Belfast Telegraph

How local family businesses got the recipe for success

Ahead of the Taste Northern Ireland Garden Party in Belfast this weekend, Marie Foy meets the Northern Ireland businesses that have passed on from generation to generation

Even in this era of competition from multi-nationals, family-run businesses remain the backbone of the Northern Ireland economy.

Many of those companies will be displaying their wares at the Taste Northern Ireland Garden Party being held in Belfast's Botanic Gardens this weekend.

We look at three such companies who have risen from humble beginnings to become household names in the highly competitive retail marketplace. They include the artisan bakers, who started in a small home-bakery and who now supply some of the UK's largest retailers.

Then there is the Italian ice-cream makers using a secret recipe handed down over the generations since the grandfather of the current owners first arrived on these shores, and the fruit packers and processors, who began selling in local markets and who have invested millions in new product lines and a new factory.

While delivering widely differing products, they believe there is a common recipe for success – the ability to respond quickly to changing customers demands and to identify market niches not served by the huge conglomerates.

The bonus for local communities is employment prospects as the firms expand and the use of locally sourced raw materials.

All of them will be tempting your taste buds at the Garden Party, jointly organised by Belfast City Council and Tesco on Saturday and Sunday.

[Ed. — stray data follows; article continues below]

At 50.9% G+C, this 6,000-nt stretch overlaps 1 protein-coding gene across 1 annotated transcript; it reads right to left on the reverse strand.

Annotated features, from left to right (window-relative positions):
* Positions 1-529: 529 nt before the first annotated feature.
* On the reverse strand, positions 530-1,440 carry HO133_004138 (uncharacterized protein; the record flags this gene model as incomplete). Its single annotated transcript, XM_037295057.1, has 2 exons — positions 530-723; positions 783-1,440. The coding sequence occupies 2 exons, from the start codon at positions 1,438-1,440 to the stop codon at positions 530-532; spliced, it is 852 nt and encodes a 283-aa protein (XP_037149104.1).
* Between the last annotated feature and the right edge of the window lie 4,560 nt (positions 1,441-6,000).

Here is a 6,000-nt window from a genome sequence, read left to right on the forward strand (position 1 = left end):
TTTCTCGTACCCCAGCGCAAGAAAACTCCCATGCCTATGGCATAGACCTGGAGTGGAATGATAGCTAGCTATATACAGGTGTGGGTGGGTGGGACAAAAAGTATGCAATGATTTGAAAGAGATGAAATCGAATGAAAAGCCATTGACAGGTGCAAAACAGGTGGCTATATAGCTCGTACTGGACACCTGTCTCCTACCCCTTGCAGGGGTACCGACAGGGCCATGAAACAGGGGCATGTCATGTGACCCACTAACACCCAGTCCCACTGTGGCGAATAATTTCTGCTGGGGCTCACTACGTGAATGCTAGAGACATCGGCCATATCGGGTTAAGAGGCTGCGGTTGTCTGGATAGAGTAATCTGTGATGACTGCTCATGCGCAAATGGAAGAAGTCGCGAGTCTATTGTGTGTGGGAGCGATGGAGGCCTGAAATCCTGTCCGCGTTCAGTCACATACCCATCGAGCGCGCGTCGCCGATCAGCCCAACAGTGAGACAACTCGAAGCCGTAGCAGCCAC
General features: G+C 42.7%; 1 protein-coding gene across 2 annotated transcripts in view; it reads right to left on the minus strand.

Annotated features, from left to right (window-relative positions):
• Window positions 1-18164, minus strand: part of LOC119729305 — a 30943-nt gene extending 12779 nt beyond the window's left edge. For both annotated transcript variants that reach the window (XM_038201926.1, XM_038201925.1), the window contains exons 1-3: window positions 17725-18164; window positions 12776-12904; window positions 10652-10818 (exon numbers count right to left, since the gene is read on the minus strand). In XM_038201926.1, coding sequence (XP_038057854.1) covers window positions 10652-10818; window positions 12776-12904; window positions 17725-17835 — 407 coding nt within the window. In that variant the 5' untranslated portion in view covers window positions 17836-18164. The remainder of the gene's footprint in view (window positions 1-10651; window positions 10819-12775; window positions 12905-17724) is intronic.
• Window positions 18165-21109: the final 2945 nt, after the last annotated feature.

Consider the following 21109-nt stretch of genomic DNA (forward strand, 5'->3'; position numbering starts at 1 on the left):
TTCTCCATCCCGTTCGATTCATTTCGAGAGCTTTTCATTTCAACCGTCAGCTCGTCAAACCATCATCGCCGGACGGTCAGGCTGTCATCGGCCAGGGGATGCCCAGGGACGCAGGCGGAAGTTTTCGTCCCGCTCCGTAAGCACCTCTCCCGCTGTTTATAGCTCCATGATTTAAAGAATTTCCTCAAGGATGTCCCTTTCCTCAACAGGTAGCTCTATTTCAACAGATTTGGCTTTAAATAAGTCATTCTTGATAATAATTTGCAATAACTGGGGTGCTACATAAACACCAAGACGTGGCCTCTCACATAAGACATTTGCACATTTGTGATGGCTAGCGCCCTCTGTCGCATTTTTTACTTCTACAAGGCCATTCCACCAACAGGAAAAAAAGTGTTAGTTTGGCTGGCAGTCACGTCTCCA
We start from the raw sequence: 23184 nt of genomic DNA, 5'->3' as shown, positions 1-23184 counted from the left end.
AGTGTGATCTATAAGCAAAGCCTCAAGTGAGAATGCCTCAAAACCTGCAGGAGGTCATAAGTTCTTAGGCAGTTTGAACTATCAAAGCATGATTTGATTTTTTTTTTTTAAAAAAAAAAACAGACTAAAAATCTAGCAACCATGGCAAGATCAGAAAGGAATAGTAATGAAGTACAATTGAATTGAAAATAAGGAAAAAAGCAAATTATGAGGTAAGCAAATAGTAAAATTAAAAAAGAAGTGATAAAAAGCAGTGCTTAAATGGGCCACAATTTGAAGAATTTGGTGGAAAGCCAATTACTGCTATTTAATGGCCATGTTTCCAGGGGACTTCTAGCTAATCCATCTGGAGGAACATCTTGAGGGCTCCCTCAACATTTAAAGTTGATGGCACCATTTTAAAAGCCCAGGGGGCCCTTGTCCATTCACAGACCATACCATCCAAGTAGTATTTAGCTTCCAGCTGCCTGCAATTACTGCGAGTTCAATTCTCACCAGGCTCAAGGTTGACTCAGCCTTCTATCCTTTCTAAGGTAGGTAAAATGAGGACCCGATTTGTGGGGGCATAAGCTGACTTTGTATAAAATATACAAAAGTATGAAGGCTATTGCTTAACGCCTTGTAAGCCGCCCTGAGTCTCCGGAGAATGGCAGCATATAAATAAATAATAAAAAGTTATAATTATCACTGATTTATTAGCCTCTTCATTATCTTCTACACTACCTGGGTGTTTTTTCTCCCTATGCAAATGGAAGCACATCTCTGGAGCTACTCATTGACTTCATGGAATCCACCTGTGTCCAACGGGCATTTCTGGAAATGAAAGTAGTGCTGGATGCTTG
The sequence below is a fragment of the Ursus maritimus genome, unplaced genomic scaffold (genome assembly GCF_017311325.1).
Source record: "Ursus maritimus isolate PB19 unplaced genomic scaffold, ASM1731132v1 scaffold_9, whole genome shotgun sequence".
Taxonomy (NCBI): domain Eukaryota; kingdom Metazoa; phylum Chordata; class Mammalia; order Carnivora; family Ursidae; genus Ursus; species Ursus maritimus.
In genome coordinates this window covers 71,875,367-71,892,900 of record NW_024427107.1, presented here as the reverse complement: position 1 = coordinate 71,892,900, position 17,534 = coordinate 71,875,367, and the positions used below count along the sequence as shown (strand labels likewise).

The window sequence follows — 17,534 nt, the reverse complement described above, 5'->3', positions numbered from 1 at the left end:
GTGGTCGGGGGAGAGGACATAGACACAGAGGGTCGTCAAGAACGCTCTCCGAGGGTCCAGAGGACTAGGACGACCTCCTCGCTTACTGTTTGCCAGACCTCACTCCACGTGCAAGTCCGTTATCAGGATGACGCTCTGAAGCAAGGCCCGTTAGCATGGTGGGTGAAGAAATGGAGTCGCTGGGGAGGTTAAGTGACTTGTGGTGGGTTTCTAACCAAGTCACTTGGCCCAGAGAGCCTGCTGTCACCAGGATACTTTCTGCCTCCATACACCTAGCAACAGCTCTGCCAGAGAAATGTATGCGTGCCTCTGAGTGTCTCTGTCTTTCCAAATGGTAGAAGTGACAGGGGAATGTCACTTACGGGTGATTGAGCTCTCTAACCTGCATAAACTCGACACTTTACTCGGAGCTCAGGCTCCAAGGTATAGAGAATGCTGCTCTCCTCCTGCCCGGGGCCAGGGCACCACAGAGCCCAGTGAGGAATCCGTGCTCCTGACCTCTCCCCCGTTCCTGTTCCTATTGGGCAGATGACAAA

Morelli's, the ice-cream makers

Daniela Morelli (30) and her brothers Marino (47) and Arnaldo (35) are carrying on the ice-cream business Morelli’s, which started in Co Antrim in the early 1900s when the family emigrated from Italy. She says:

The company celebrates its 100th anniversary next year. In 1911 an ice cream cone cost around sixpence, that’s 2 1/2p, now it costs £1. We started off with vanilla and later more flavours began to emerge like chocolate and strawberry, and maybe a raspberry ripple if you were lucky.

Our top ice creams are vanilla, honeycomb, strawberry, and mint and chocolate. We produce 40 flavours, all sourced in Italy. This year we brought out pistachio, made with pure Sicilian nuts. I think my favourite is Ferrero Rocher, it’s quite new but delicious. A lot of our customers have fond memories of holidaying in Portrush and Portstewart as children, and maybe they now bring their children to do the same thing. People around the North Coast are traditionalists and they often want a Knickerbocker Glory or hot fudge sundaes.

The family owns shops along the North Coast with our flagship shop in Portstewart, which is where we originated. We also have branches in Portrush and Coleraine.

There are franchises in Letterkenny, the Lisburn Road in Belfast and in Newcastle.

We also supply customers like Spar, hotels and restaurants, as well as Tesco.

I look after the marketing, Arnaldo runs operations from finance to production and Marino is in charge of transport and deliveries. Our father Guido, who is 75, is still very much in charge of developing new recipes. He has just invented a new sugar-free ice cream because he is a diabetic, so he can eat away at it.

I have two nieces, Natalia (21), who has just graduated in PR and marketing, and her sister Elena (19), they are in charge of the shop in Portrush which gives them a bit of experience.

I think the Garden Party helps make people aware of all the brands that we have here. We are bringing along an old-fashioned ice cream bicycle for the stand complete with umbrella.

This year we at Botanic we are holding a competition and the prize is a freezer which is full of ice cream which will be good news for someone.

There has never been an attempt to steal the family secret but we have been asked to sell it. The answer was NO!”

Genesis Breads, the home bakers

Brian McErlain (48) is managing director of Genesis Breads and runs the company along with the help of his five brothers, Adrian (49), John (46), Paul (44), Seamus (41) and Damian (33). They all live in Magherafelt where the company is based. Brian says: